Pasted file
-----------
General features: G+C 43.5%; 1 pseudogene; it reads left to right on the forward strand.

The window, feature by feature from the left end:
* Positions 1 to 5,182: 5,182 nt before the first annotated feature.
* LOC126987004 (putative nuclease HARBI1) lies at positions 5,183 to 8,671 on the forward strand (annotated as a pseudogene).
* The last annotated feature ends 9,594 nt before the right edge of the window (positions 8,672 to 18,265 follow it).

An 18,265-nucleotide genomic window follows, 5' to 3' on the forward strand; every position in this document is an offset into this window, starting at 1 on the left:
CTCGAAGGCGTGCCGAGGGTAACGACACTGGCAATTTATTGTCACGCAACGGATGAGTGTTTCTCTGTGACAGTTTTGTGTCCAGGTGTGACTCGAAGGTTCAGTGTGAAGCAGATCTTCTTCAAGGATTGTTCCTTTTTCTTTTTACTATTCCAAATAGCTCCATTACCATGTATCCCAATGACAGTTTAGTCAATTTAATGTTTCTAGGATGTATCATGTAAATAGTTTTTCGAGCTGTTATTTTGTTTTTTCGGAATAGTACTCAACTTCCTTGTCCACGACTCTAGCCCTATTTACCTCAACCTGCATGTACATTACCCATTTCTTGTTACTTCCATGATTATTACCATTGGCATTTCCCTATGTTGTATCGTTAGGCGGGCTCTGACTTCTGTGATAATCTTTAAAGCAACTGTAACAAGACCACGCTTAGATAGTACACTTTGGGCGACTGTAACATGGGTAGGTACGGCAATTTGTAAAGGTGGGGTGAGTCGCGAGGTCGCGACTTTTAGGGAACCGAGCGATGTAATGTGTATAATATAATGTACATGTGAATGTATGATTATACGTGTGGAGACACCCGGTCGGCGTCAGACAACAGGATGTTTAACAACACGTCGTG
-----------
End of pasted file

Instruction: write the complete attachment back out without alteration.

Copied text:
General features: G+C 43.5%; 1 pseudogene; it reads left to right on the forward strand.

The window, feature by feature from the left end:
* Positions 1 to 5,182: 5,182 nt before the first annotated feature.
* LOC126987004 (putative nuclease HARBI1) lies at positions 5,183 to 8,671 on the forward strand (annotated as a pseudogene).
* The last annotated feature ends 9,594 nt before the right edge of the window (positions 8,672 to 18,265 follow it).

An 18,265-nucleotide genomic window follows, 5' to 3' on the forward strand; every position in this document is an offset into this window, starting at 1 on the left:
CTCGAAGGCGTGCCGAGGGTAACGACACTGGCAATTTATTGTCACGCAACGGATGAGTGTTTCTCTGTGACAGTTTTGTGTCCAGGTGTGACTCGAAGGTTCAGTGTGAAGCAGATCTTCTTCAAGGATTGTTCCTTTTTCTTTTTACTATTCCAAATAGCTCCATTACCATGTATCCCAATGACAGTTTAGTCAATTTAATGTTTCTAGGATGTATCATGTAAATAGTTTTTCGAGCTGTTATTTTGTTTTTTCGGAATAGTACTCAACTTCCTTGTCCACGACTCTAGCCCTATTTACCTCAACCTGCATGTACATTACCCATTTCTTGTTACTTCCATGATTATTACCATTGGCATTTCCCTATGTTGTATCGTTAGGCGGGCTCTGACTTCTGTGATAATCTTTAAAGCAACTGTAACAAGACCACGCTTAGATAGTACACTTTGGGCGACTGTAACATGGGTAGGTACGGCAATTTGTAAAGGTGGGGTGAGTCGCGAGGTCGCGACTTTTAGGGAACCGAGCGATGTAATGTGTATAATATAATGTACATGTGAATGTATGATTATACGTGTGGAGACACCCGGTCGGCGTCAGACAACAGGATGTTTAACAACACGTCGTG